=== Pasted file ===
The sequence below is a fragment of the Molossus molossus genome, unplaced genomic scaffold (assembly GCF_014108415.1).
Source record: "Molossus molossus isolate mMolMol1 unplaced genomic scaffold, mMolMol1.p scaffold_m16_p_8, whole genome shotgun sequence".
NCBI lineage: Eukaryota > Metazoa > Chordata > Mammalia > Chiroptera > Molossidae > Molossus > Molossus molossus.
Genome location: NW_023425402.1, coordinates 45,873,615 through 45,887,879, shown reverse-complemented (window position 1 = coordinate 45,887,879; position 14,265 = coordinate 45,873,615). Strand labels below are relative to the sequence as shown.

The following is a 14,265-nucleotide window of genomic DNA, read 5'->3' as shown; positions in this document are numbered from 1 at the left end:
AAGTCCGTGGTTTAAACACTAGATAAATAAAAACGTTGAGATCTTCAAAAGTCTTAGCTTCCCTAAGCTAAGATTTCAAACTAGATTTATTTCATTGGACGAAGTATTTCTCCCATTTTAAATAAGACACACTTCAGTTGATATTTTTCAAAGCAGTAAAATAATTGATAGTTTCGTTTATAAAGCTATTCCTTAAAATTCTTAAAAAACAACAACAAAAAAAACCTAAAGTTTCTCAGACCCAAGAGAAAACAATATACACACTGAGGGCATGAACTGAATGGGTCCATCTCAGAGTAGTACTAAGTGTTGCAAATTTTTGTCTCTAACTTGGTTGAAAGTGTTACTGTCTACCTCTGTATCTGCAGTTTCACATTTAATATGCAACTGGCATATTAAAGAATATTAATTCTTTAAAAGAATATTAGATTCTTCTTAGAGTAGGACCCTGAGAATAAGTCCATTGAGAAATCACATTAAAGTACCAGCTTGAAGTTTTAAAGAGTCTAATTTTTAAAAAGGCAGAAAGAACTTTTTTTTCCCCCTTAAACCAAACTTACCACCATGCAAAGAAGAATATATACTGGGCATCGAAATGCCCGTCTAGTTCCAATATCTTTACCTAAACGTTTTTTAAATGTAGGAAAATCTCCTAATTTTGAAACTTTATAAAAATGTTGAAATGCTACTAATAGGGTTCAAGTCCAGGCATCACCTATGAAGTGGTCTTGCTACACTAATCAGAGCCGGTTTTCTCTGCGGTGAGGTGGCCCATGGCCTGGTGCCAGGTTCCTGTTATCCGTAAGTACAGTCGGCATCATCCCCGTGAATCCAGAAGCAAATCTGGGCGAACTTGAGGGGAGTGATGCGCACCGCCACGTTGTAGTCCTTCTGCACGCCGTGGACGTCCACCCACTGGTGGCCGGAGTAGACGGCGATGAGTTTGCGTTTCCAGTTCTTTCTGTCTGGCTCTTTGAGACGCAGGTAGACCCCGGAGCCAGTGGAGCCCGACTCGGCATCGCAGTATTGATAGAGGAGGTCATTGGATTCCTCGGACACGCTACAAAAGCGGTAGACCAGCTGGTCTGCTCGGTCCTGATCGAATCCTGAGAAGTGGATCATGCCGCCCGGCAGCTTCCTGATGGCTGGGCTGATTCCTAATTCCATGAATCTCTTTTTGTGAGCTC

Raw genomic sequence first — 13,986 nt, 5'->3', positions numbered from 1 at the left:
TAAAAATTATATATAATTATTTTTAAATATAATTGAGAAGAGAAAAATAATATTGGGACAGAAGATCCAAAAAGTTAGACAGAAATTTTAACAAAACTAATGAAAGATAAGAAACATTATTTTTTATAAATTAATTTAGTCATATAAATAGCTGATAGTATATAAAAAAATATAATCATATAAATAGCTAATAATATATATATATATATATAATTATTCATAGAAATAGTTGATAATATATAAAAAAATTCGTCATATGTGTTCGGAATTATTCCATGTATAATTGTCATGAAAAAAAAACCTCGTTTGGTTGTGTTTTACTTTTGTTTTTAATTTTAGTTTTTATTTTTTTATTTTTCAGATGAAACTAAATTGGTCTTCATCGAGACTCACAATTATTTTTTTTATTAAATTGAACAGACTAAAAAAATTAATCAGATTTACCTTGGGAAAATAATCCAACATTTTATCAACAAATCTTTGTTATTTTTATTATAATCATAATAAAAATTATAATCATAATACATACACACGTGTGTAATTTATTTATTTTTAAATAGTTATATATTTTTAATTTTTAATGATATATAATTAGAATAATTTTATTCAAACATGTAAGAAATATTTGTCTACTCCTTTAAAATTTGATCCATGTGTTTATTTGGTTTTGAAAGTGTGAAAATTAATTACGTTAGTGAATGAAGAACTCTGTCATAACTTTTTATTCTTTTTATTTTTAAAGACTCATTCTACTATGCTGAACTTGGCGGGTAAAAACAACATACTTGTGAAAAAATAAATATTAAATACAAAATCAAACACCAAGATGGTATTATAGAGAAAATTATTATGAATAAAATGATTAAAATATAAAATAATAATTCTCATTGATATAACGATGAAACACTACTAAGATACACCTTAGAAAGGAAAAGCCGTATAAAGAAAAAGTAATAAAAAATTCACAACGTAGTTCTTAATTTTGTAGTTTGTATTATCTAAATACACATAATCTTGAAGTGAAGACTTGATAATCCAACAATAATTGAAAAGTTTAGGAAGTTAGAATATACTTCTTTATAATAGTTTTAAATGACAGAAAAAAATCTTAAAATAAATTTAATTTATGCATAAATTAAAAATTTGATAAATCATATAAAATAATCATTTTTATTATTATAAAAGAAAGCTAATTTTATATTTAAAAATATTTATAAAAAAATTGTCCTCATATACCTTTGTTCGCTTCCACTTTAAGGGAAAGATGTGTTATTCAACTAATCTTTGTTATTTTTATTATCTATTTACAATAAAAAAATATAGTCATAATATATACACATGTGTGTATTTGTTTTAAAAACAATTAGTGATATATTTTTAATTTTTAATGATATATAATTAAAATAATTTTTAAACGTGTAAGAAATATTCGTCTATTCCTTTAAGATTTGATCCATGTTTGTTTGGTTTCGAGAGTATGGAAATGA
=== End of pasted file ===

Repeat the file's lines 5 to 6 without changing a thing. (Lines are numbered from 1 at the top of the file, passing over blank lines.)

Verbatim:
The following is a 14,265-nucleotide window of genomic DNA, read 5'->3' as shown; positions in this document are numbered from 1 at the left end:
AAGTCCGTGGTTTAAACACTAGATAAATAAAAACGTTGAGATCTTCAAAAGTCTTAGCTTCCCTAAGCTAAGATTTCAAACTAGATTTATTTCATTGGACGAAGTATTTCTCCCATTTTAAATAAGACACACTTCAGTTGATATTTTTCAAAGCAGTAAAATAATTGATAGTTTCGTTTATAAAGCTATTCCTTAAAATTCTTAAAAAACAACAACAAAAAAAACCTAAAGTTTCTCAGACCCAAGAGAAAACAATATACACACTGAGGGCATGAACTGAATGGGTCCATCTCAGAGTAGTACTAAGTGTTGCAAATTTTTGTCTCTAACTTGGTTGAAAGTGTTACTGTCTACCTCTGTATCTGCAGTTTCACATTTAATATGCAACTGGCATATTAAAGAATATTAATTCTTTAAAAGAATATTAGATTCTTCTTAGAGTAGGACCCTGAGAATAAGTCCATTGAGAAATCACATTAAAGTACCAGCTTGAAGTTTTAAAGAGTCTAATTTTTAAAAAGGCAGAAAGAACTTTTTTTTCCCCCTTAAACCAAACTTACCACCATGCAAAGAAGAATATATACTGGGCATCGAAATGCCCGTCTAGTTCCAATATCTTTACCTAAACGTTTTTTAAATGTAGGAAAATCTCCTAATTTTGAAACTTTATAAAAATGTTGAAATGCTACTAATAGGGTTCAAGTCCAGGCATCACCTATGAAGTGGTCTTGCTACACTAATCAGAGCCGGTTTTCTCTGCGGTGAGGTGGCCCATGGCCTGGTGCCAGGTTCCTGTTATCCGTAAGTACAGTCGGCATCATCCCCGTGAATCCAGAAGCAAATCTGGGCGAACTTGAGGGGAGTGATGCGCACCGCCACGTTGTAGTCCTTCTGCACGCCGTGGACGTCCACCCACTGGTGGCCGGAGTAGACGGCGATGAGTTTGCGTTTCCAGTTCTTTCTGTCTGGCTCTTTGAGACGCAGGTAGACCCCGGAGCCAGTGGAGCCCGACTCGGCATCGCAGTATTGATAGAGGAGGTCATTGGATTCCTCGGACACGCTACAAAAGCGGTAGACCAGCTGGTCTGCTCGGTCCTGATCGAATCCTGAGAAGTGGATCATGCCGCCCGGCAGCTTCCTGATGGCTGGGCTGATTCCTAATTCCATGAATCTCTTTTTGTGAGCTC